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That here you maintain sev'ral factions ;
And, whilft a field should be dispatch'd and fought,
You are disputing of your Generals.
One would have lingring wars with little coft ;
Another would fly swift, but wanteth wings :
A third man thinks, without expence at all,
By guileful fair words, peace may be obtain'd.
Awake, awake, English nobility!
Let not sloth dim your honours, new.begot ;
Crop'd are the Flower-de-luces in your Arms,
Of England's Coat one half is cut away.

Exe. Were our tears wanting to this funeral,
These tidings would call forth their flowing tides.

Bed. Me they concern, Regent I am of France ;
Give me my steeled coat, l'll fight for France.
Away with these disgraceful, wailing robes ;
Wounds I will lend the French, instead of eyes,
weep

their intermiflive miseries.

Enter to them another Meffenger. 2 Mel. Lords, view these letters, full of bad mischance. France is revolted from the English quite, Except some petty towns of no import. The Dauphin Charles is crowned King in Rheims, The baftard Orleans with him is join'd: Reignier, Duke of Anjou, doth take his part, The Duke of Alanson Aies to his side. [Exit.

Exe. The Dauphin crowned King? all Aie to him? O, whither shall we fly from this reproach?

Glou. We will not fly but to our enemies' throats. Bedford, if thou be flack, I'll fight it out.

Bed. Glofter, why doubt'st thou of my forwardness ? An army have I muster'd in my thoughts, Wherewith already France is over-run.

Enter a third Mesenger. 3 Mel. My gracious lords, to add to your laments, Wherewith you now bedew King Henry's hearse, I must inform you of a dismal fight Betwixt the stout lord Talbot and the French. Wix. What! wherein Talbot overcamei ist so?

3 Mell.

3 Mel. O, no ; wherein lord Talbot was o'erthrown. The circumstance I'll tell you more at large. The tenth of August laft, this dreadful lord Retiring from the fiege of Orleans, Having scarce full fix thousand in his troop, By three and twenty thousand of the French Was round encompaffed and fet upon. No leisure had he to enrank his men ; He wanted pikes to fet before his archers ; Instead whereof, fharp stakes, pluckt out of hedges, They pitched in the ground confusedly ; To keep the horsemen off from breaking in. More than three hours the fight continued ; Where valiant Talbot above human thought Enacted wonders with his sword and lance. Hundreds he sent to hell, and none durft stand him ; Here, there, and every where, enrag'd he flew, The French exclaim'd, « The devil was in arms! All the whole army stood agaz'd on him. His foldiers, spying his undaunted fpirit, A Talbot! Talbot! cried out amain, And ruih'd into the bowels of the battle, Here had the Conqueft fully been seald up, If Sir John Faftolfe had not play'd the coward; (3) He being in the vaward, (plac'd behind, With purpose to relieve and follow them) Cowardly fled, not having ftruck one stroak. Hence grew the gen'ral wreck and massacre ; Enclosed were they with their enemies. A base Walloon, to win the Dauphin's grace,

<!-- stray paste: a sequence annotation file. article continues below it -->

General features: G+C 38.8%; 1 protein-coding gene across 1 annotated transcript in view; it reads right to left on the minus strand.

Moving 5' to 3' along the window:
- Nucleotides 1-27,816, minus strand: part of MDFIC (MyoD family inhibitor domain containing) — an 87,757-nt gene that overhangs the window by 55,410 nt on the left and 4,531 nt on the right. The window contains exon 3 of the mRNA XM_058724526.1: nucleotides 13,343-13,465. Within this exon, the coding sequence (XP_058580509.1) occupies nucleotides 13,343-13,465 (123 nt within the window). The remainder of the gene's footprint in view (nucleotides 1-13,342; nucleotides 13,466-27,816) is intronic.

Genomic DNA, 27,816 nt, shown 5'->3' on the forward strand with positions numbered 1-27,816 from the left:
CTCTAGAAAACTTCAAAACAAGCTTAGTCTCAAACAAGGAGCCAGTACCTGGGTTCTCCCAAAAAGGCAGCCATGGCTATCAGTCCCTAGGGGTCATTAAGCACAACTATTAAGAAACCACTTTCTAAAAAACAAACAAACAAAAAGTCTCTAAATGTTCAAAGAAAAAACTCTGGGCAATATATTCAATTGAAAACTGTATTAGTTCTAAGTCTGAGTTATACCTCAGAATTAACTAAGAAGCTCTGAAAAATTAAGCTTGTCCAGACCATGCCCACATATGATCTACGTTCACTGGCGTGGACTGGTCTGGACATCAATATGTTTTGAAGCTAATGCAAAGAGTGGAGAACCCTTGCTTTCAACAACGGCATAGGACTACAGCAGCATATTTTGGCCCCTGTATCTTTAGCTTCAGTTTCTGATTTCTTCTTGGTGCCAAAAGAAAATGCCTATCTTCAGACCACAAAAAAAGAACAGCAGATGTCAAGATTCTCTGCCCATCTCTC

(3) if Sir John Falftafte] Mr. Pope has taken Notice, in a Noce upon the third Act of this Play, “ That Falstaff is here « introduc'd again, who was dead in Henry V; the Occasion whereof is, that this Play was written before Henry IV, or “ Henry V.” This seems to me but an idle piece of Criticism. It is the Historical Sir John Fastolfe, (for To he is callid by both our Chroniclers) that is here mention'd; who was a Lieutenant-General in the Wars with France, Deputy Regent to the Duke of Bedford in Normandy, and a Knight of the Garter : and not the Comic Character afterwards introduced by our Author; and which was a Creature merely of his own Brain.

Thrust

R 4

1

Thrust Talbot with a spear into the back ;
Whom all France with her chief assembled strength
Durft not presume to look once in the face.

Bed. Is Talbot slain then? I will flay my self,
For living idly here in pomp and ease ;
Whilft such a worthy leader, wanting aid,
Unto his daftard foe-men is betray'd.

3 Mel: O no, he lives, but is took prisoner, And lord Scales with him, and lord Hungerford; Moft of the rest slaughter'd, or took likewise.

Bed. His ransom there is none but I shall pay. I'll hale the Dauphin headlong from his throne, His Crown shall be the ransom of

my

friend :
Four of their lords I'll change for one of ours.
Farewel, my masters, to my task will I ;